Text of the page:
Vasu sentenced to 20 years in hit-and-run of ECFU president

Daniel Vasu, right, sits with his attorney Sherburne Macfarlan as they listen to a victim impact statement read by Diane Schwartz.

ELKO – Statements read by family members and the defendant moved a courtroom to tears Thursday before the sentencing of a man convicted in the hit-and-run death of the president of the Elko Federal Credit Union last year.

Daniel Vasu, 28, was sentenced to 8 to 20 years and ordered to pay a $2,000 fine on one count of failure to stop at the scene of an accident involving personal injury or death, a category B felony, in Elko District Court.

Vasu pleaded guilty to the charge in May, almost a year after he was suspected of hitting Elko Federal Credit Union President Doug Schwartz with his Jeep on the evening of June 22, 2016, on Commercial Street in front of Machi’s Grill and Saloon.

A photo of Vasu’s vehicle was posted on social media sites and news outlets in an effort to locate the driver. Vasu was arrested the next morning.

Schwartz died of his injuries at Northern Nevada Regional Hospital several hours later.

In handing down the sentence, Judge Nancy Porter told the court she received letters from people on Vasu’s behalf saying that he “made a mistake.”

“But leaving the scene was more than a mistake, it was bad judgment,” Porter continued.

District Attorney Chad Thompson called lead investigator Dennis Price to “exemplify … the motive in leaving the scene after hitting Mr. Schwartz.”

Price explained investigators learned through surveillance video, phone records, interviews and collaboration from Vasu, that Vasu consumed alcohol at the Blind Onion, the Tiki Hut, Goldie’s Bar, the Stray Dog Pub & Café, and returned to the Tiki Hut.

“He knew he was drunk, it says so on his own text messages,” Thompson said, “and still got behind the wheel.”

In asking for the maximum of 8 to 20 years, “we’re not asking for the death sentence or even his entire life,” Thompson said. “We’re asking a statement be sent to the community,” Thompson continued.

“We can’t prosecute alcohol, but we have to send a message … that you don’t get behind the wheel after doing this,” Thompson said.

Defense attorney Sherburne Macfarlan said Vasu’s sentence “has to consider a number of factors. The impact of this offense on Mr. Schwartz’s family and friends and will continue to have on [them]. But you also have to consider the impact it will have on the defendant’s family and friends.”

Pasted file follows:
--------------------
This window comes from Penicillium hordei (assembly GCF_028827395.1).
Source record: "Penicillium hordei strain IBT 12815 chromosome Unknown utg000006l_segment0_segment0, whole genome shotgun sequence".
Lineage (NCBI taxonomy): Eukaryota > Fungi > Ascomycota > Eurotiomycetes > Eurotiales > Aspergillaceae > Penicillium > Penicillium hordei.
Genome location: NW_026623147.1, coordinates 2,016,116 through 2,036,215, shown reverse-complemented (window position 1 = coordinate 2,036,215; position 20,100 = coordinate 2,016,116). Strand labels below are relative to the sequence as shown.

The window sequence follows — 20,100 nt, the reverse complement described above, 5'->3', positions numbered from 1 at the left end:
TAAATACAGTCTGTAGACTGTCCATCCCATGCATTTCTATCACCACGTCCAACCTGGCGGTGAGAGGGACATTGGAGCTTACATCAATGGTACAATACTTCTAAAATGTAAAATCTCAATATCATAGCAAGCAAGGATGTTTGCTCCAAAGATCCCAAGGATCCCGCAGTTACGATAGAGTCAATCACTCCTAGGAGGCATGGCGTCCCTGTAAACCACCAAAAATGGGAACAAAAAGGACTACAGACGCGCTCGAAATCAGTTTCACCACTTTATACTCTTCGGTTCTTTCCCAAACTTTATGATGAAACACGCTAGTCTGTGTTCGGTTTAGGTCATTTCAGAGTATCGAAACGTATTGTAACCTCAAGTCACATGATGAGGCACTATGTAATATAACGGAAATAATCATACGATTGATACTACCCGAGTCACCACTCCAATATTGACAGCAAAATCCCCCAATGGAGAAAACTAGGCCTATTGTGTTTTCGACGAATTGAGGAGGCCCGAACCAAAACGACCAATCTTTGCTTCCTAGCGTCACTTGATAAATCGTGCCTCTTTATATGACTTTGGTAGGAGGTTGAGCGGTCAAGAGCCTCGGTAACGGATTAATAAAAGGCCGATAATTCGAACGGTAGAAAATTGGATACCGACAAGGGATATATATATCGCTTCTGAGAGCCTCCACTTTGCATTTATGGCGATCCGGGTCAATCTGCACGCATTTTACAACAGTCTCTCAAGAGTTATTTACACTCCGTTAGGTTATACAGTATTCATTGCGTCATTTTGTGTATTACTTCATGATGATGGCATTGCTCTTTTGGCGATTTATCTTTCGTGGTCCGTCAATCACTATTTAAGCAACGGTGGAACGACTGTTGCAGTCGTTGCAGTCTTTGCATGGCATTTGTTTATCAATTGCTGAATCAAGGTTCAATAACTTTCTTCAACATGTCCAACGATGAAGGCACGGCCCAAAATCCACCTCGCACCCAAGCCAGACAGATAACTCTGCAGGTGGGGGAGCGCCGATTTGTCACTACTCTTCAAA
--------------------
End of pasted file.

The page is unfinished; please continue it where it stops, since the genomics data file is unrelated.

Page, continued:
Macfarlan asked for a “fair sentence” of 24 to 72 months, explaining that Vasu did not have any prior criminal history and “in all likelihood, he is probably going to do more than the 24 months.”

Macfarlan referred to letters from Vasu’s mother, family and friends describing Vasu’s character.

“Those people are obviously not condoning what Mr. Vasu did and the harm that he has caused, but they are pointing out that Mr. Vasu does in fact have some very fine characteristics,” Macfarlan said.

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“I am in no way trying to diminish the impact of Mr. Vasu’s conduct on the Schwart’s family … and friends,” Macfarlan continued. “Nothing can be done to repair the damage.”

Offered by Porter to speak, Vasu read a letter to the court and members of Schwartz’s family.

“I express my sincere remorse for my irresponsibility and dangerous actions. There is no excuse for it. I wish I could take it all back, all of it,” Vasu said.

“But I want to own up and deal with my consequences. I’m sorry I didn’t that day,” Vasu said. “I want to show people they need to know what’s right. They need to do what’s right in any case, in any circumstance.”

Victim impact statements read by Schwartz’s wife Diane and son DJ offered forgiveness to the defendant and described Schwartz’s contributions to his family and the community.

Diane Schwartz said while her husband was in the hospital, he wouldn’t allow others to assume a drunk driver hit him.

“He forgave you as he lay in the hospital,” she said tearfully. “Doug still continued to say ‘that we shouldn’t be accusing because we simply didn’t know.’”

“I thought it was important for you to know that he gave you the benefit of the doubt,” Diane Schwartz said. “I also want you to know I forgive you.”

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